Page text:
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Between two models Print E-mail
By Joseph Ratzinger   
Monday, 30 September 2013

Situated between the two models is the one adopted by the United States of America. Built on the foundations created by the free churches, it adopts a rigid dogma of separation between church and state. Above and beyond the single denominations, it is characterized by a Protestant Christian consensus that is not defined in denominational terms, but rather in association with the country's sense of a special religious mission toward the rest of the world. The religious sphere thus acquires a significant weight in public affairs and emerges as a prepolitical and supra-political force with the potential to have a decisive impact on political life. Of course, one cannot hide the fact that in the United States, also, the Christian heritage is falling apart at an incessant pace, while at the same time the rapid increase in the Hispanic population and the presence of religious traditions from all over the world have altered the picture.

Perhaps here we should also observe that the United States is involved to a large extent in promoting Protestantism in Latin America — and hence in the breakup of the Catholic Church — through the work of free church formations. It does so out of the conviction that the Catholic Church is incapable of guaranteeing a stable political and economic system, since it is considered an unreliable educator of nations. The underlying expectation is that the free churches model, instead, will be able to create a moral consensus and to form a democratic public will that are similar to those of the United States.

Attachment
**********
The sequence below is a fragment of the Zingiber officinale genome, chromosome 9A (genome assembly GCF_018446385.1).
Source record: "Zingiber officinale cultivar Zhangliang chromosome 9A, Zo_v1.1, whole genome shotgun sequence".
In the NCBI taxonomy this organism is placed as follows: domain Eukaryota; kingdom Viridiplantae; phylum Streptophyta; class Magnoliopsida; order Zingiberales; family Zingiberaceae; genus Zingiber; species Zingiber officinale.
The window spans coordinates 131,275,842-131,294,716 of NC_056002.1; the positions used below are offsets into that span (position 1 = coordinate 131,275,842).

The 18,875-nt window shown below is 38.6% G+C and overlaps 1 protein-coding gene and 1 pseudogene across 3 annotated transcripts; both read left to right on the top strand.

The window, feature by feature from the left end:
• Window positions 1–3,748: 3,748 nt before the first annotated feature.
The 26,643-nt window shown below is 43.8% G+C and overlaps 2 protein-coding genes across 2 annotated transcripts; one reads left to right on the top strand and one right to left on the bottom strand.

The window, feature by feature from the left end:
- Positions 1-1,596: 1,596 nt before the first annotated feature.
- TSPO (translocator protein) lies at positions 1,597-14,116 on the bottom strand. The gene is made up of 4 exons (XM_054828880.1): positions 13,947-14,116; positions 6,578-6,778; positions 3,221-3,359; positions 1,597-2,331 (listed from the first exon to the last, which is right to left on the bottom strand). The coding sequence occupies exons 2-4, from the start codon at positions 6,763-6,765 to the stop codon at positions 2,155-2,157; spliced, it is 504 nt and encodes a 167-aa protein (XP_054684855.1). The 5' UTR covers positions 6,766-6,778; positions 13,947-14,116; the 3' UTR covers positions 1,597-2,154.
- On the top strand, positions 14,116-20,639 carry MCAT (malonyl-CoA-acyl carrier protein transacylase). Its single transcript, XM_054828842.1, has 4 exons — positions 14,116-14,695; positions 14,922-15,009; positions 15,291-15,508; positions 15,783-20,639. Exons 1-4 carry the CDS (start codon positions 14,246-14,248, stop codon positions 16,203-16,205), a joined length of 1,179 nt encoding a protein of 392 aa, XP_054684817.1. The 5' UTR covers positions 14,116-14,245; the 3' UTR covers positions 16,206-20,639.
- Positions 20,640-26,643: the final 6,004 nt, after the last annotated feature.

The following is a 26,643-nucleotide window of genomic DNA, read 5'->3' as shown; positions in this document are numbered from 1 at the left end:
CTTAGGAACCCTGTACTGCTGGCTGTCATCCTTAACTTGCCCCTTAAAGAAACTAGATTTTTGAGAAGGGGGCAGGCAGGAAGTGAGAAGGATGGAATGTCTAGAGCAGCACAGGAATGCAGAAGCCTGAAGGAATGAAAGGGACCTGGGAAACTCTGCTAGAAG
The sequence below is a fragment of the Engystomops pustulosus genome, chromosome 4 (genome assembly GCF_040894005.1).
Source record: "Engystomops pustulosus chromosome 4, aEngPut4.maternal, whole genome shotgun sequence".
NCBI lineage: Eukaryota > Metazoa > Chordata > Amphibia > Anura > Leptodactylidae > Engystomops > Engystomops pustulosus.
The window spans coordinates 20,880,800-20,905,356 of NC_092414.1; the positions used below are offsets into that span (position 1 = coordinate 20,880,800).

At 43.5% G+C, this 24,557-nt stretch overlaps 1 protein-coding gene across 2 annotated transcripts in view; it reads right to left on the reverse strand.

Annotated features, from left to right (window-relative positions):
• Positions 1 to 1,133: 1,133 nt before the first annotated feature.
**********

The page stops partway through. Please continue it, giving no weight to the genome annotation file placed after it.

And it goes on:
To further complicate the picture, we have to acknowledge that the Catholic Church today represents the largest single religious community in the United States, while American Catholics have incorporated the traditions of the free church regarding the relationship between the Church and politics, believing that a Church that is separate from the state better guarantees the moral foundation of the country. Hence the promotion of the democratic ideal is seen as a moral duty that is in profound compliance with the faith. In this position we can rightly see a continuation, adapted to the times, of the model of Pope Gelasius described earlier.

 

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